Congressman Lewis sought justice, love and peace

I’ve been very moved this week as I have watched the various tributes to one I consider a spiritual and political giant: Congressman John R. Lewis.

He was a man known to create “good trouble,” “necessary trouble.” There have been many words of praise for his steadfastness, and determination to never give up! He was a man beaten, but not defeated; denied many privileges, but never got bitter; he just kept on and never gave up. His eyes were “on the prize.” Thank you Congressman John Lewis for demonstrating to the world that love and non-violence does win.

He once described an incident when, as a young man, he was beaten bloody by members of the Ku Klux Klan after attempting to enter a “white waiting room.”

“Many years later, in February of 2009, one of the men who had beaten us came to my Capitol Hill office; he was in his 70s, with his son in his 40s. And he said, ‘Mr. Lewis, I am one of the people who beat you and your seat mate.’” on a bus, Lewis said, adding the man said he had been in the KKK. “He said, ‘I want to apologize. Will you accept my apology?’”

After accepting his apology and hugging the father and son, the three cried together.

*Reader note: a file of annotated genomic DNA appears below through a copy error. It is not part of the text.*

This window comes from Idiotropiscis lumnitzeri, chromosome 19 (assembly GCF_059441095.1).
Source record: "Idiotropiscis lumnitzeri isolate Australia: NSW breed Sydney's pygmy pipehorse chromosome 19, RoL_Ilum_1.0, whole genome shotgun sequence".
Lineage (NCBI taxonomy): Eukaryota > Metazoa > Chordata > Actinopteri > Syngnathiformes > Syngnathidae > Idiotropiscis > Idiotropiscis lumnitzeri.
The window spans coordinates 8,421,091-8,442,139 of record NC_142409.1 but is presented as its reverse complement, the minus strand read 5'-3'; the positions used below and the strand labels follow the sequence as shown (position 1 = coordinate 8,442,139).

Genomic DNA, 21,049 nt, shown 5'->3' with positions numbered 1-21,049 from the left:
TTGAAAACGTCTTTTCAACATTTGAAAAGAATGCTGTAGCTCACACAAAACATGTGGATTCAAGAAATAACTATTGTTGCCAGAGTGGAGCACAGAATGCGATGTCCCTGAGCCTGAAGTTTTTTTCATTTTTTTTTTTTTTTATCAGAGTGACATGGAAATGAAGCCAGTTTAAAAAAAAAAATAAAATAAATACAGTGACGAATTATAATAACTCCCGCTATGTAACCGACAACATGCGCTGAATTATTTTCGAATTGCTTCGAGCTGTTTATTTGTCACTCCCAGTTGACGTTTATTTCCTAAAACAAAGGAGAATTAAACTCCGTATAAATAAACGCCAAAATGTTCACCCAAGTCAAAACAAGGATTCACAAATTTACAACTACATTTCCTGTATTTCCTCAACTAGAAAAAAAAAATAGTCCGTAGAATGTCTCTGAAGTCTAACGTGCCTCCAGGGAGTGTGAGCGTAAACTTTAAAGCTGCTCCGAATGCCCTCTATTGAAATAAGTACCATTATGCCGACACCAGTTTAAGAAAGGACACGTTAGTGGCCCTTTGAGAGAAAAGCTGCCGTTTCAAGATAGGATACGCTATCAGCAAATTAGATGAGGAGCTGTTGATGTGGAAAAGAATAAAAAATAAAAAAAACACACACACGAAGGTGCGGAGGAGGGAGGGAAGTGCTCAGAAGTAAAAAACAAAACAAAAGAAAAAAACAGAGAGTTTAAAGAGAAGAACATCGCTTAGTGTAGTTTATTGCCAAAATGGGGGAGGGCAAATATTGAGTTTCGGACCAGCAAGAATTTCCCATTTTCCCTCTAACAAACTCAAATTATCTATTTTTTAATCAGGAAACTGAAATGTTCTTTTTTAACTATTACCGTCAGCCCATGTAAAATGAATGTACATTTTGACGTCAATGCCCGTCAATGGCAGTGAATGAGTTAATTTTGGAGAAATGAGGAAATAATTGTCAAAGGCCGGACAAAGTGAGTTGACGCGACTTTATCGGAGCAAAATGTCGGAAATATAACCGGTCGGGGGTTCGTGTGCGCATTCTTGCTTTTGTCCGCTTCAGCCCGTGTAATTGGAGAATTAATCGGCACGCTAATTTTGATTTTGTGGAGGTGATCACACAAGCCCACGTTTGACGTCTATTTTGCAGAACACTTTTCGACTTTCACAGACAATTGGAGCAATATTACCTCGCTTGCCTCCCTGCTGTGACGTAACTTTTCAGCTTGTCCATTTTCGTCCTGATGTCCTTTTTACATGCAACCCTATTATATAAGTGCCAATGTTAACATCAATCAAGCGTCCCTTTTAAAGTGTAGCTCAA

“It is the power in the way of peace, the way of love,” Lewis said. “We must never, ever hate. The way of love is a better way.”

Dottie Villesvik

Everett

Talk to us

More in Opinion

Editorial cartoons for Friday, Sept. 18

A sketchy look at the news of the day.

Editorial: With McCarthy, Auditor’s Office now able watchdog

Pat McCarthy has restored morale and overseen efforts that provide greater access to audit findings.

A Boeing Co. 737 Max 9 jetliner is shown, parked at the company’s manufacturing facility in Renton, in March 2017. (David Ryder / Bloomberg).
Comment: 737 Max crisis a debacle, but it won’t be Boeing’s end

Even as it’s commercial jet lines have struggled, its military work should carry it through turbulence.

Comment: Homebuilders need help to meet housing demand

All levels of government need to ease restrictions, build public housing and provide incentives to builders.

Most Read